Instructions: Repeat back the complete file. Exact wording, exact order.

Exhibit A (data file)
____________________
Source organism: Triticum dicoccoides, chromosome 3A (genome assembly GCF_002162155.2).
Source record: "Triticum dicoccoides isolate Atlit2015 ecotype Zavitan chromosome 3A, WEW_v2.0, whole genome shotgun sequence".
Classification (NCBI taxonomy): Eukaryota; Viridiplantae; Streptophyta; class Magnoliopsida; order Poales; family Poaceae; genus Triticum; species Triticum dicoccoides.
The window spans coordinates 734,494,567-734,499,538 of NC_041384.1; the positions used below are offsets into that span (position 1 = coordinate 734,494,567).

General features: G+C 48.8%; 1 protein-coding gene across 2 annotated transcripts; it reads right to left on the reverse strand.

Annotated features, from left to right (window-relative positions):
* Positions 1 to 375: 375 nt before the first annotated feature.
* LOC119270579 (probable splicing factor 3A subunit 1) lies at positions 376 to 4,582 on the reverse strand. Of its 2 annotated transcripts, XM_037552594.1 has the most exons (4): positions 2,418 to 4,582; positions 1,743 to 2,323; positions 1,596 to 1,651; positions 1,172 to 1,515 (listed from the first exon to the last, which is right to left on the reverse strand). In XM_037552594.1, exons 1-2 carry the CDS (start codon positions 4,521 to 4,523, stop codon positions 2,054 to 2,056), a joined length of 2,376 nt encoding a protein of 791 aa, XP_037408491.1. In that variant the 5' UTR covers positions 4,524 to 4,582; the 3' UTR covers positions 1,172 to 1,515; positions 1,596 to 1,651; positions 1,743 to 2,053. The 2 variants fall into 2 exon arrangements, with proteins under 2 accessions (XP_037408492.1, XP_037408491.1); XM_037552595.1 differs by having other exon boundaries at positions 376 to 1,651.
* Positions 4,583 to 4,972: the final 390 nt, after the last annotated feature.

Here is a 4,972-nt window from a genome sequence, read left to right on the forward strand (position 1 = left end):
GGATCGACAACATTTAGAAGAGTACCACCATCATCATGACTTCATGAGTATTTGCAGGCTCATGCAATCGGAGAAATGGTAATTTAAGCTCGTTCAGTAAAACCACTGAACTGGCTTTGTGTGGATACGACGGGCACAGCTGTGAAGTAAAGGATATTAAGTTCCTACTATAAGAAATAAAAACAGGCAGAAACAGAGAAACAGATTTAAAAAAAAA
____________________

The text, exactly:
Source organism: Triticum dicoccoides, chromosome 3A (genome assembly GCF_002162155.2).
Source record: "Triticum dicoccoides isolate Atlit2015 ecotype Zavitan chromosome 3A, WEW_v2.0, whole genome shotgun sequence".
Classification (NCBI taxonomy): Eukaryota; Viridiplantae; Streptophyta; class Magnoliopsida; order Poales; family Poaceae; genus Triticum; species Triticum dicoccoides.
The window spans coordinates 734,494,567-734,499,538 of NC_041384.1; the positions used below are offsets into that span (position 1 = coordinate 734,494,567).

General features: G+C 48.8%; 1 protein-coding gene across 2 annotated transcripts; it reads right to left on the reverse strand.

Annotated features, from left to right (window-relative positions):
* Positions 1 to 375: 375 nt before the first annotated feature.
* LOC119270579 (probable splicing factor 3A subunit 1) lies at positions 376 to 4,582 on the reverse strand. Of its 2 annotated transcripts, XM_037552594.1 has the most exons (4): positions 2,418 to 4,582; positions 1,743 to 2,323; positions 1,596 to 1,651; positions 1,172 to 1,515 (listed from the first exon to the last, which is right to left on the reverse strand). In XM_037552594.1, exons 1-2 carry the CDS (start codon positions 4,521 to 4,523, stop codon positions 2,054 to 2,056), a joined length of 2,376 nt encoding a protein of 791 aa, XP_037408491.1. In that variant the 5' UTR covers positions 4,524 to 4,582; the 3' UTR covers positions 1,172 to 1,515; positions 1,596 to 1,651; positions 1,743 to 2,053. The 2 variants fall into 2 exon arrangements, with proteins under 2 accessions (XP_037408492.1, XP_037408491.1); XM_037552595.1 differs by having other exon boundaries at positions 376 to 1,651.
* Positions 4,583 to 4,972: the final 390 nt, after the last annotated feature.

Here is a 4,972-nt window from a genome sequence, read left to right on the forward strand (position 1 = left end):
GGATCGACAACATTTAGAAGAGTACCACCATCATCATGACTTCATGAGTATTTGCAGGCTCATGCAATCGGAGAAATGGTAATTTAAGCTCGTTCAGTAAAACCACTGAACTGGCTTTGTGTGGATACGACGGGCACAGCTGTGAAGTAAAGGATATTAAGTTCCTACTATAAGAAATAAAAACAGGCAGAAACAGAGAAACAGATTTAAAAAAAAA